Coverage Challenges for Industrial Contractors
There are many skilled contractors in the industrial and energy space, where contracts are bigger, but potential risk exposure is also bigger
We are currently experiencing a situation in parts of the country where there is a shortage of skilled contractors and laborers available to handle all of the work that is available. Because of this, the existing contractors are able to pick and choose the type of industries they work with. A top choice for most skilled contractors is in the industrial and energy space, where contracts are bigger, but potential risk exposure is also bigger. What does that mean from an insurance coverage standpoint and what challenges do we face when looking for that coverage?
One of the biggest issues these contractors face is the need or requirement for proper Pollution coverage and other endorsements that they might not have or be able to get with most General Liability carriers. Often times these contractors are able to get a fairly typical Commercial General Liability policy from a standard carrier—while this wouldn’t give them all of the coverage needed to truly address potential exposures, it would still allow them to do work at a typical job site. However, that same policy won’t even get them through the door at an industrial or energy facility due to common coverage requirements outlined in a facility’s contract or master service agreement.
If a standard carrier is even willing to write the General Liability for a contractor who is doing work in the industrial and energy sector, more often than not, the kind of Pollution coverage offered (if at all) tends to be limited to either ‘Sudden and Accidental’ coverage, or it may have a coverage limit that is far below what is required for industrial or energy related facilities. We have discussed the shortcomings of ‘Sudden and Accidental’ pollution coverage a number of times, and the bottom line is that if a pollution condition isn’t discovered immediately after it is caused and if it isn’t reported almost as quickly, then no coverage is afforded. We should all know that in an industrial/energy facility or work site the chances of quickly catching a leak or release is extremely slim, especially if it occurs after the work is completed. So, offering this kind of coverage is not only doing a disservice to the insured (not to mention the agent’s E&O) but it also won’t satisfy most industrial or energy facility contract requirements.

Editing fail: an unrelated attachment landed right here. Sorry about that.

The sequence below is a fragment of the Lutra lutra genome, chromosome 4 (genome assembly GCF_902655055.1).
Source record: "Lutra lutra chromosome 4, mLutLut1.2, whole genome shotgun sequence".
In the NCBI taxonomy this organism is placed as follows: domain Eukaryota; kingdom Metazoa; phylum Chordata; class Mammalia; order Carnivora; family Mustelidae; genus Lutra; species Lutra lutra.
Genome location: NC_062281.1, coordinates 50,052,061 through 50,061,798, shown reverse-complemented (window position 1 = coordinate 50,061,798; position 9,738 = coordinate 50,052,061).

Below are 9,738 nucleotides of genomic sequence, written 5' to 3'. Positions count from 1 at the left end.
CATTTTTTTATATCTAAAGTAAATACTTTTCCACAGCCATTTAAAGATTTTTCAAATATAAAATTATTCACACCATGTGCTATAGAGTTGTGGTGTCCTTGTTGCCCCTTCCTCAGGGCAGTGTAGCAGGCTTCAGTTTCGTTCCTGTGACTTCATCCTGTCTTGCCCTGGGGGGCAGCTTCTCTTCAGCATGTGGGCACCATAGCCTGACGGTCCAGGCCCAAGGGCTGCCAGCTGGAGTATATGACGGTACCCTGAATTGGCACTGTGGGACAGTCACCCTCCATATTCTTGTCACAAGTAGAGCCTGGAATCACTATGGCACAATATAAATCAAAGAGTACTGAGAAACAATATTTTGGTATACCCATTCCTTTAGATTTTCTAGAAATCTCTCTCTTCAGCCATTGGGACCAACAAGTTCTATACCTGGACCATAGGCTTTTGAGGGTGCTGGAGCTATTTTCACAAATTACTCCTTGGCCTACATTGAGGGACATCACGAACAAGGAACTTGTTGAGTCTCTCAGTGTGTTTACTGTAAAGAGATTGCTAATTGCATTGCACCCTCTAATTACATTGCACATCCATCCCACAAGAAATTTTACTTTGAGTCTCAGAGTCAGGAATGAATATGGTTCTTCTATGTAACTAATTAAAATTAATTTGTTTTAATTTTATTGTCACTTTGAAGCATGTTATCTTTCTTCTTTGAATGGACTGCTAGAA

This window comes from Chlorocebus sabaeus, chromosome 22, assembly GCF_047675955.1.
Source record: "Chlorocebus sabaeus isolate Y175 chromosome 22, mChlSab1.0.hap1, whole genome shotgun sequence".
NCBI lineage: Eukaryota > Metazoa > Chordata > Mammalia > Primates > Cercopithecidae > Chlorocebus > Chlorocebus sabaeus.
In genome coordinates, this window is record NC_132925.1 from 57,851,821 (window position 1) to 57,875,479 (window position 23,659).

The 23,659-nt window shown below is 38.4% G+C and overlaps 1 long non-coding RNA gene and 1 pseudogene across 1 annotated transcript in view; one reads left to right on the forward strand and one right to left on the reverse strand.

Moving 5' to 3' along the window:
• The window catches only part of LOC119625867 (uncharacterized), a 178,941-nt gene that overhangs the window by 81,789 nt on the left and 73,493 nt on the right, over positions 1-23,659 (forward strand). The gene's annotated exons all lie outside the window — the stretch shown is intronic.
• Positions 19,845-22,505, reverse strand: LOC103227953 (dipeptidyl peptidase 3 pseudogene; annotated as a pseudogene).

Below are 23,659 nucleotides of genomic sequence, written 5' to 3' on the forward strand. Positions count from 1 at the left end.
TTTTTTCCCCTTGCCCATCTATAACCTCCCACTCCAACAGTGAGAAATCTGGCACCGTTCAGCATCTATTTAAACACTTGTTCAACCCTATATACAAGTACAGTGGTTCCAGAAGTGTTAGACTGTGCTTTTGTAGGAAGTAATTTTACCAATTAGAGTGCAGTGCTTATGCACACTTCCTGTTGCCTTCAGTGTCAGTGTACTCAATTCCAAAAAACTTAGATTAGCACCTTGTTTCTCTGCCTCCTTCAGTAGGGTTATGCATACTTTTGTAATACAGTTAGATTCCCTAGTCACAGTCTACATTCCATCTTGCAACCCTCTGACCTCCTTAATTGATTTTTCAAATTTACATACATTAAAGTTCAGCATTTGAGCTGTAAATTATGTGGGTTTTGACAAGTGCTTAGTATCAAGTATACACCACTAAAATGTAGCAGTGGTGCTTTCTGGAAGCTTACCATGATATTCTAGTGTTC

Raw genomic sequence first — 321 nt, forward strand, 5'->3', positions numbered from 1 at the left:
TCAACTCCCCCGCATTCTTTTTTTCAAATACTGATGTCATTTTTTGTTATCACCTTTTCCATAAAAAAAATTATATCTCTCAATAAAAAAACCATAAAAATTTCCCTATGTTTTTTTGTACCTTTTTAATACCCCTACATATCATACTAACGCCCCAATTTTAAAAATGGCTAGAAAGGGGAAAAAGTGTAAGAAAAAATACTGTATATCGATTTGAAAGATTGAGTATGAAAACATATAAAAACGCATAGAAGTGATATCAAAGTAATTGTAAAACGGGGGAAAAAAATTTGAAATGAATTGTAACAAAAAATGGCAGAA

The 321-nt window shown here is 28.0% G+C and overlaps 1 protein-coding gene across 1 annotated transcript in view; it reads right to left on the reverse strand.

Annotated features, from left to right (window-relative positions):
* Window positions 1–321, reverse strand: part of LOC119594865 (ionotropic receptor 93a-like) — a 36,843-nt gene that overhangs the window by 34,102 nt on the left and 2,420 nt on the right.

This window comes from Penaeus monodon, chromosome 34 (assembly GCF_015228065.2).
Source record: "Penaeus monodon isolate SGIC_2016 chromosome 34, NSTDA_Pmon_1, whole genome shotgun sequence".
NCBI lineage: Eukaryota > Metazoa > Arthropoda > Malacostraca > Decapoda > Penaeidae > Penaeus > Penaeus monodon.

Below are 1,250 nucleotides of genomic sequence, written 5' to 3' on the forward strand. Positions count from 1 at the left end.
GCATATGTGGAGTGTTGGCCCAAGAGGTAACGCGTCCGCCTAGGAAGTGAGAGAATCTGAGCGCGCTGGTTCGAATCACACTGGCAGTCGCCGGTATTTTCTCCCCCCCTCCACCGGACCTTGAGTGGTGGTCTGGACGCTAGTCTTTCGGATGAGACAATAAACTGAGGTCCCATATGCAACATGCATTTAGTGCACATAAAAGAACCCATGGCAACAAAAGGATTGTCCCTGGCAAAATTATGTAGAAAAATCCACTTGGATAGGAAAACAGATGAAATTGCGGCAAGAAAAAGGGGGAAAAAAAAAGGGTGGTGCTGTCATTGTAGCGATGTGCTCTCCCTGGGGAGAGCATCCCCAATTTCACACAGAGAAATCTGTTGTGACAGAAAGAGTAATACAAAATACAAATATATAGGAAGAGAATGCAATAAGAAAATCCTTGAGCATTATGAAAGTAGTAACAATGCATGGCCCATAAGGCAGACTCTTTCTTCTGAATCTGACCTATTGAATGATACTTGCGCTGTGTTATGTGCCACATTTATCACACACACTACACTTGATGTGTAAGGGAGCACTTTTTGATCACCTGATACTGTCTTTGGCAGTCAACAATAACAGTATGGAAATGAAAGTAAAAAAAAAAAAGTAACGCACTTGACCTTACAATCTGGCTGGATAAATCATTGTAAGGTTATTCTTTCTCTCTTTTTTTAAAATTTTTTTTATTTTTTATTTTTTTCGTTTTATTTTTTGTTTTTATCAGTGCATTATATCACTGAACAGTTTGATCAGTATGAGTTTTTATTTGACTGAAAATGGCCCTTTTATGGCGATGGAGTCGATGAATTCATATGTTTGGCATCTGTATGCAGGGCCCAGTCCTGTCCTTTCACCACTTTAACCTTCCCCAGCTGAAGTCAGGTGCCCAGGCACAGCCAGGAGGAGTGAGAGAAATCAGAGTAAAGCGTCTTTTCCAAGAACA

So with the above in mind, here are two scenarios that an agent may face when working with an industrial or energy contractor:
- An agent has a standard market willing to write the commercial General Liability, but falls short of giving the Pollution coverage needed to satisfy contract requirements. In this instance an environmental surplus lines market would need to help supplement the coverage by writing a standalone Contractors Pollution Liability policy that meets the remaining requirements. Sometimes it’s because the requirement is asking for Gradual Pollution instead of Sudden and Accidental Pollution, other times it might be that the contract is requiring higher limits than what is being offered by the standard carrier. More often than not industrial and energy facilities require $5 million in Pollution limits.
- An agent might find themselves in a situation where their standard markets simply will not write any liability coverage due to the nature of the insured’s operations in the industrial/energy facility or will not give the endorsements necessary to comply with contractual requirements. This situation also requires the assistance of an environmental or energy surplus lines market to write the entire primary and excess package.
Most environmental or energy surplus lines markets are well versed on the ins and outs of industrial and energy risks and are able to offer the coverage necessary to satisfy all of these insureds’ coverage needs and requirements. Working with a specialty broker to access these markets will go a long way in helping to remove the hurdles and road blocks that an agent might face when trying to write an industrial or energy contractor.
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